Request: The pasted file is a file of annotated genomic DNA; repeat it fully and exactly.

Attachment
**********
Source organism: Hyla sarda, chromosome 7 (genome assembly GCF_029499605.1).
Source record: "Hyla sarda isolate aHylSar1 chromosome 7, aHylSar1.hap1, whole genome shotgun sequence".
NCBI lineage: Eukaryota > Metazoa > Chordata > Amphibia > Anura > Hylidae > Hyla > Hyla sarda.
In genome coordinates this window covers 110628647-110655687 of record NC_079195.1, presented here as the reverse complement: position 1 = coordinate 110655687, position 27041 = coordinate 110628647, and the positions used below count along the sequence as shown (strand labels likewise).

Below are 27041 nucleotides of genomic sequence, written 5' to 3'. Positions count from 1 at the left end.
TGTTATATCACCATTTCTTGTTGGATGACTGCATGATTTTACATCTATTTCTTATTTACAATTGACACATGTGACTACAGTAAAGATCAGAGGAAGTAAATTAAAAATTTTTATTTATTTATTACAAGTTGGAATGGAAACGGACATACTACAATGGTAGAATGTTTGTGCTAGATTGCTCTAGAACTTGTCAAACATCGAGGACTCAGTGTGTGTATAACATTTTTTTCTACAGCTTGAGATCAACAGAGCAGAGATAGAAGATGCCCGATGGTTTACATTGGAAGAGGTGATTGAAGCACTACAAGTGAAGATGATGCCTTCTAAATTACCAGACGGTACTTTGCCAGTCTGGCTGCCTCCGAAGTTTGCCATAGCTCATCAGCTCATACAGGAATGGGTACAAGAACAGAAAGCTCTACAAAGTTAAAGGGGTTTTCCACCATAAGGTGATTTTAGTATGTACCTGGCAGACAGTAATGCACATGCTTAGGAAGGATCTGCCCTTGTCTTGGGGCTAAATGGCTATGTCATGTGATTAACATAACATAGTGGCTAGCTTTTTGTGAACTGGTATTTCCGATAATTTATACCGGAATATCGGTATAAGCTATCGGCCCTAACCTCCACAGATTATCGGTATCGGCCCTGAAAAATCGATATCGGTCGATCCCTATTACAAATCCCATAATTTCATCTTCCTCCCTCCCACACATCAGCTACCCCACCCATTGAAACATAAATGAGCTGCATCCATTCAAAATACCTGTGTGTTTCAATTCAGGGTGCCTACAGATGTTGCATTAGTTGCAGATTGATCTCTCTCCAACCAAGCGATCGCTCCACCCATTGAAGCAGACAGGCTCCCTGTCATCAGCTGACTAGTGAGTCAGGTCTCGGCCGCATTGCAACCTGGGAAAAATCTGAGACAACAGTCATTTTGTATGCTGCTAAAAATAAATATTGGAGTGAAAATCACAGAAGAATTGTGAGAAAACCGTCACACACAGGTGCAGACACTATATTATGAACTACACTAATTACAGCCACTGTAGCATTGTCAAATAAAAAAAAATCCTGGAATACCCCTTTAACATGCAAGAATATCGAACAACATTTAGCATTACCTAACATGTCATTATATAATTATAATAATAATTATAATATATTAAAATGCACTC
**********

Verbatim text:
Source organism: Hyla sarda, chromosome 7 (genome assembly GCF_029499605.1).
Source record: "Hyla sarda isolate aHylSar1 chromosome 7, aHylSar1.hap1, whole genome shotgun sequence".
NCBI lineage: Eukaryota > Metazoa > Chordata > Amphibia > Anura > Hylidae > Hyla > Hyla sarda.
In genome coordinates this window covers 110628647-110655687 of record NC_079195.1, presented here as the reverse complement: position 1 = coordinate 110655687, position 27041 = coordinate 110628647, and the positions used below count along the sequence as shown (strand labels likewise).

Below are 27041 nucleotides of genomic sequence, written 5' to 3'. Positions count from 1 at the left end.
TGTTATATCACCATTTCTTGTTGGATGACTGCATGATTTTACATCTATTTCTTATTTACAATTGACACATGTGACTACAGTAAAGATCAGAGGAAGTAAATTAAAAATTTTTATTTATTTATTACAAGTTGGAATGGAAACGGACATACTACAATGGTAGAATGTTTGTGCTAGATTGCTCTAGAACTTGTCAAACATCGAGGACTCAGTGTGTGTATAACATTTTTTTCTACAGCTTGAGATCAACAGAGCAGAGATAGAAGATGCCCGATGGTTTACATTGGAAGAGGTGATTGAAGCACTACAAGTGAAGATGATGCCTTCTAAATTACCAGACGGTACTTTGCCAGTCTGGCTGCCTCCGAAGTTTGCCATAGCTCATCAGCTCATACAGGAATGGGTACAAGAACAGAAAGCTCTACAAAGTTAAAGGGGTTTTCCACCATAAGGTGATTTTAGTATGTACCTGGCAGACAGTAATGCACATGCTTAGGAAGGATCTGCCCTTGTCTTGGGGCTAAATGGCTATGTCATGTGATTAACATAACATAGTGGCTAGCTTTTTGTGAACTGGTATTTCCGATAATTTATACCGGAATATCGGTATAAGCTATCGGCCCTAACCTCCACAGATTATCGGTATCGGCCCTGAAAAATCGATATCGGTCGATCCCTATTACAAATCCCATAATTTCATCTTCCTCCCTCCCACACATCAGCTACCCCACCCATTGAAACATAAATGAGCTGCATCCATTCAAAATACCTGTGTGTTTCAATTCAGGGTGCCTACAGATGTTGCATTAGTTGCAGATTGATCTCTCTCCAACCAAGCGATCGCTCCACCCATTGAAGCAGACAGGCTCCCTGTCATCAGCTGACTAGTGAGTCAGGTCTCGGCCGCATTGCAACCTGGGAAAAATCTGAGACAACAGTCATTTTGTATGCTGCTAAAAATAAATATTGGAGTGAAAATCACAGAAGAATTGTGAGAAAACCGTCACACACAGGTGCAGACACTATATTATGAACTACACTAATTACAGCCACTGTAGCATTGTCAAATAAAAAAAAATCCTGGAATACCCCTTTAACATGCAAGAATATCGAACAACATTTAGCATTACCTAACATGTCATTATATAATTATAATAATAATTATAATATATTAAAATGCACTC